Management

5 tips for connecting with special-needs students

Nicole Schlosser
Posted on January 3, 2014
Creating a communication plan that brings everyone involved in the student’s well-being together allows each party to be better prepared in their setting and make sure the student is safe.
Creating a communication plan that brings everyone involved in the student’s well-being together allows each party to be better prepared in their setting and make sure the student is safe.

Bus drivers need to communicate differently when transporting special-needs students. What they say, the way  they say it, and how they convey instructions must all be done in a way that gets through to students with hearing, vision and cognitive impairments, and physical endurance issues. A driver can’t simply adjust the volume or tone of his or her voice when urging a child to stay in his or her seat if that child has trouble processing language or is hearing impaired. Additionally, children with physical endurance issues may not be able to call out in a noisy bus to an aide or driver if they need help.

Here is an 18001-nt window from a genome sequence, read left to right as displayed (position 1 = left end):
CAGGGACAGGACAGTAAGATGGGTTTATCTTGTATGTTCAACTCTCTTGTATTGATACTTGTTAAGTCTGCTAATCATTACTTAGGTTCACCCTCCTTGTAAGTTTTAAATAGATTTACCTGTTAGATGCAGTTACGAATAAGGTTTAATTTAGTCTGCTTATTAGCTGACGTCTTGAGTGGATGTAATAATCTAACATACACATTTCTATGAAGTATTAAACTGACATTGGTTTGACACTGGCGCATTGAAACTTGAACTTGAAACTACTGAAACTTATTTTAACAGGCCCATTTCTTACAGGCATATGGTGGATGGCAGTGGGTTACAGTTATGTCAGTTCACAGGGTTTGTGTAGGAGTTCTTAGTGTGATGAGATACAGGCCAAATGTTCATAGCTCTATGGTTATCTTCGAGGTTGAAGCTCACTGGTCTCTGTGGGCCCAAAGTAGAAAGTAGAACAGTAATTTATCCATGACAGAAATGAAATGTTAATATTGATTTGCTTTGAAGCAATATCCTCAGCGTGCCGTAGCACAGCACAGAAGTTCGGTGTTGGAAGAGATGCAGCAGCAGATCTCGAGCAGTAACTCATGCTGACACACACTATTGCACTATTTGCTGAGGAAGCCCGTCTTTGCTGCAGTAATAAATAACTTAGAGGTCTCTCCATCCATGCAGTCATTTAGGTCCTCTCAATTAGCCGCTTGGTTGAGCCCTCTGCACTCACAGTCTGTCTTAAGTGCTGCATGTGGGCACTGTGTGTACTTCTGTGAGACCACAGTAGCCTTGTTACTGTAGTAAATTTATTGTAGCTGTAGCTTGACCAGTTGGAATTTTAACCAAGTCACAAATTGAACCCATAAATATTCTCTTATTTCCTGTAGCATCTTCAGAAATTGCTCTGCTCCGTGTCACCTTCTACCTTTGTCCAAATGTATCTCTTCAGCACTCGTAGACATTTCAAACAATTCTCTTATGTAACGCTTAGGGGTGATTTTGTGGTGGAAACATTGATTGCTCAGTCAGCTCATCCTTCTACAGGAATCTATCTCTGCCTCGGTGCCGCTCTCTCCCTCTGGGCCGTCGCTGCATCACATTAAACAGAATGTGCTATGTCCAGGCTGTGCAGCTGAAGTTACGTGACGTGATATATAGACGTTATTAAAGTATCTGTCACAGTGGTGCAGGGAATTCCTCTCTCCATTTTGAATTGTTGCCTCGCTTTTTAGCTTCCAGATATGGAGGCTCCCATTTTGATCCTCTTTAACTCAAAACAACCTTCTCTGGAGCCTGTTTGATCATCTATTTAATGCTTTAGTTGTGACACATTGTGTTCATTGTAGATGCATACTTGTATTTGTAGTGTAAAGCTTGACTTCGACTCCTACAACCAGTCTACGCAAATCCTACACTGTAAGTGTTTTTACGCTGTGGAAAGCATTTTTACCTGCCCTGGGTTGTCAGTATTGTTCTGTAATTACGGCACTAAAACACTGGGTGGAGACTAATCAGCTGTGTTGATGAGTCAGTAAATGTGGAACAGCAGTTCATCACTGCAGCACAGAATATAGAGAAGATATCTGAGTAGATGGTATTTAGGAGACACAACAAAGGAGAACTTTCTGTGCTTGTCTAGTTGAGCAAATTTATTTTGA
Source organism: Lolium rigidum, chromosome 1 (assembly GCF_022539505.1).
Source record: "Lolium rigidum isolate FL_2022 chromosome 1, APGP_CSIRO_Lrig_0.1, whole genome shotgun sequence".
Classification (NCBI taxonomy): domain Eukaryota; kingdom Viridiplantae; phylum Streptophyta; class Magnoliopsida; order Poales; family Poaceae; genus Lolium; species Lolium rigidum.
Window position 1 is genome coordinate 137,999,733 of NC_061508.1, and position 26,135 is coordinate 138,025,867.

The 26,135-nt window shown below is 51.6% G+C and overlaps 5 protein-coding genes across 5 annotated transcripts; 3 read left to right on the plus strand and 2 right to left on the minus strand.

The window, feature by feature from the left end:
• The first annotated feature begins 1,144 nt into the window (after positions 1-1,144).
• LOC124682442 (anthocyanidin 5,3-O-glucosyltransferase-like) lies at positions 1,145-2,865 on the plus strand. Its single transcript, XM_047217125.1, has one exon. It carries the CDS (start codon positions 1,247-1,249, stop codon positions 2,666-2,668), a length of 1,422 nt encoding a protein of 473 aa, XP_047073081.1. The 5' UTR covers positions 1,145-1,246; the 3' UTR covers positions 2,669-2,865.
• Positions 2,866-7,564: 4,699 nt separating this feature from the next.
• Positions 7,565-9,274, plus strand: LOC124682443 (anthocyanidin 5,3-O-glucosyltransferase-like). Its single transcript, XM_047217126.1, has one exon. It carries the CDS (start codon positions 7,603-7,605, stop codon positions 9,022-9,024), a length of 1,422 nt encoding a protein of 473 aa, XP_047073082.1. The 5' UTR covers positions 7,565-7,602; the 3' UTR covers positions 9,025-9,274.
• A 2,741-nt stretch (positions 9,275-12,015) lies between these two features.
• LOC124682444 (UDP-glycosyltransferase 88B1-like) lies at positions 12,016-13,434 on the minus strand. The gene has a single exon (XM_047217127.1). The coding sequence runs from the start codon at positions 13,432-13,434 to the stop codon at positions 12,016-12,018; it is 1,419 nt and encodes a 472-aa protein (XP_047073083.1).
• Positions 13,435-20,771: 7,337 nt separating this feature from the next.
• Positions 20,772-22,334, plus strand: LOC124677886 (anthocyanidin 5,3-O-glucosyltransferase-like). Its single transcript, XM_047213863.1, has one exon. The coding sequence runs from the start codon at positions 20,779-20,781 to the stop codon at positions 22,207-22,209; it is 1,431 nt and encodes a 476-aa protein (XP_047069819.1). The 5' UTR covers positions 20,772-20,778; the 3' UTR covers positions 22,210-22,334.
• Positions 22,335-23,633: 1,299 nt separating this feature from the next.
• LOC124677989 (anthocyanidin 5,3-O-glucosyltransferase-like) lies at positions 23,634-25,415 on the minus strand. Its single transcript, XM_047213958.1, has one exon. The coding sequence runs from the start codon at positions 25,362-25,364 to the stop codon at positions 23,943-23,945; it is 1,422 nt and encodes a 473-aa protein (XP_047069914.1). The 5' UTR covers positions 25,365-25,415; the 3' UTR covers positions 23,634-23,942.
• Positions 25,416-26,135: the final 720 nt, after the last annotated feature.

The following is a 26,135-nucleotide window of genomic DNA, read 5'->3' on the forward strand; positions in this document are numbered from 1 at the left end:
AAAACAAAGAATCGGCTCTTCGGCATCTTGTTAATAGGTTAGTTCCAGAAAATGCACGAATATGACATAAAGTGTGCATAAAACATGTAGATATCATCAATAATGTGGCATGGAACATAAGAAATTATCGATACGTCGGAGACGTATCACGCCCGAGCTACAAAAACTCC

However, drivers can make simple changes in their communication methods and connect better with special-needs students. Since getting ongoing training can be a challenge with tight budgets, we offer tips from experts on what small, but effective adjustments drivers can make in communicating, and what transportation directors can do to make the transportation experience easier for everyone involved.